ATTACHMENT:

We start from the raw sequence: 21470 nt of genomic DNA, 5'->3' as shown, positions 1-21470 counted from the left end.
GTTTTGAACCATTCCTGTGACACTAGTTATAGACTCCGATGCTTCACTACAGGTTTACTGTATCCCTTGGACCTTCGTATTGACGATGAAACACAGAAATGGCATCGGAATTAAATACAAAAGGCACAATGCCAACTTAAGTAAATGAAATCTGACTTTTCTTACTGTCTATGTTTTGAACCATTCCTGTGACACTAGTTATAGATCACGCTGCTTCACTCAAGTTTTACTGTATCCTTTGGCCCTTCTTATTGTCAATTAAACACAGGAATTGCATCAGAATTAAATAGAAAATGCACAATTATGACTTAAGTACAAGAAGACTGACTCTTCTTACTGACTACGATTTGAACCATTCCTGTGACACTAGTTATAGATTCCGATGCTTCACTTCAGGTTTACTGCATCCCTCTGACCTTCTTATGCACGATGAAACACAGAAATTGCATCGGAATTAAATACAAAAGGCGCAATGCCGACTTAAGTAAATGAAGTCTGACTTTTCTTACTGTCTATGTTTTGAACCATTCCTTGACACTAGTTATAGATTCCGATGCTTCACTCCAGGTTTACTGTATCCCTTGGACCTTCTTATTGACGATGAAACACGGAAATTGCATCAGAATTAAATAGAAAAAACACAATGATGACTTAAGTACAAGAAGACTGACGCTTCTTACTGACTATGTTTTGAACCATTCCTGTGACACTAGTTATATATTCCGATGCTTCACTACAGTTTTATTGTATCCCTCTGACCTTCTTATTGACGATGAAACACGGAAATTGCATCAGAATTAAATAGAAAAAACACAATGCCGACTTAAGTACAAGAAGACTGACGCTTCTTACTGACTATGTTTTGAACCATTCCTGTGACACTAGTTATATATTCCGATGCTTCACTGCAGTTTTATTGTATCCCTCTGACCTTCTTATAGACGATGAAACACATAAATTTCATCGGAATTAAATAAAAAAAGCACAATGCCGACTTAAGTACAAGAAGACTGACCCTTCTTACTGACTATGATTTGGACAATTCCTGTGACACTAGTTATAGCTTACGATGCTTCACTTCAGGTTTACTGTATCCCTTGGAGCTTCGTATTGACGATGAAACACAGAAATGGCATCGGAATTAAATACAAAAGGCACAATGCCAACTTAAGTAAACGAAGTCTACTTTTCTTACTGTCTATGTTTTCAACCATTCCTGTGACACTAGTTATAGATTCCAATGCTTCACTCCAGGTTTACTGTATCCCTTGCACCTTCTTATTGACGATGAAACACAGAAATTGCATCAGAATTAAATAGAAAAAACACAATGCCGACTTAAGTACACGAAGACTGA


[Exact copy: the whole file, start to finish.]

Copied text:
We start from the raw sequence: 21470 nt of genomic DNA, 5'->3' as shown, positions 1-21470 counted from the left end.
GTTTTGAACCATTCCTGTGACACTAGTTATAGACTCCGATGCTTCACTACAGGTTTACTGTATCCCTTGGACCTTCGTATTGACGATGAAACACAGAAATGGCATCGGAATTAAATACAAAAGGCACAATGCCAACTTAAGTAAATGAAATCTGACTTTTCTTACTGTCTATGTTTTGAACCATTCCTGTGACACTAGTTATAGATCACGCTGCTTCACTCAAGTTTTACTGTATCCTTTGGCCCTTCTTATTGTCAATTAAACACAGGAATTGCATCAGAATTAAATAGAAAATGCACAATTATGACTTAAGTACAAGAAGACTGACTCTTCTTACTGACTACGATTTGAACCATTCCTGTGACACTAGTTATAGATTCCGATGCTTCACTTCAGGTTTACTGCATCCCTCTGACCTTCTTATGCACGATGAAACACAGAAATTGCATCGGAATTAAATACAAAAGGCGCAATGCCGACTTAAGTAAATGAAGTCTGACTTTTCTTACTGTCTATGTTTTGAACCATTCCTTGACACTAGTTATAGATTCCGATGCTTCACTCCAGGTTTACTGTATCCCTTGGACCTTCTTATTGACGATGAAACACGGAAATTGCATCAGAATTAAATAGAAAAAACACAATGATGACTTAAGTACAAGAAGACTGACGCTTCTTACTGACTATGTTTTGAACCATTCCTGTGACACTAGTTATATATTCCGATGCTTCACTACAGTTTTATTGTATCCCTCTGACCTTCTTATTGACGATGAAACACGGAAATTGCATCAGAATTAAATAGAAAAAACACAATGCCGACTTAAGTACAAGAAGACTGACGCTTCTTACTGACTATGTTTTGAACCATTCCTGTGACACTAGTTATATATTCCGATGCTTCACTGCAGTTTTATTGTATCCCTCTGACCTTCTTATAGACGATGAAACACATAAATTTCATCGGAATTAAATAAAAAAAGCACAATGCCGACTTAAGTACAAGAAGACTGACCCTTCTTACTGACTATGATTTGGACAATTCCTGTGACACTAGTTATAGCTTACGATGCTTCACTTCAGGTTTACTGTATCCCTTGGAGCTTCGTATTGACGATGAAACACAGAAATGGCATCGGAATTAAATACAAAAGGCACAATGCCAACTTAAGTAAACGAAGTCTACTTTTCTTACTGTCTATGTTTTCAACCATTCCTGTGACACTAGTTATAGATTCCAATGCTTCACTCCAGGTTTACTGTATCCCTTGCACCTTCTTATTGACGATGAAACACAGAAATTGCATCAGAATTAAATAGAAAAAACACAATGCCGACTTAAGTACACGAAGACTGA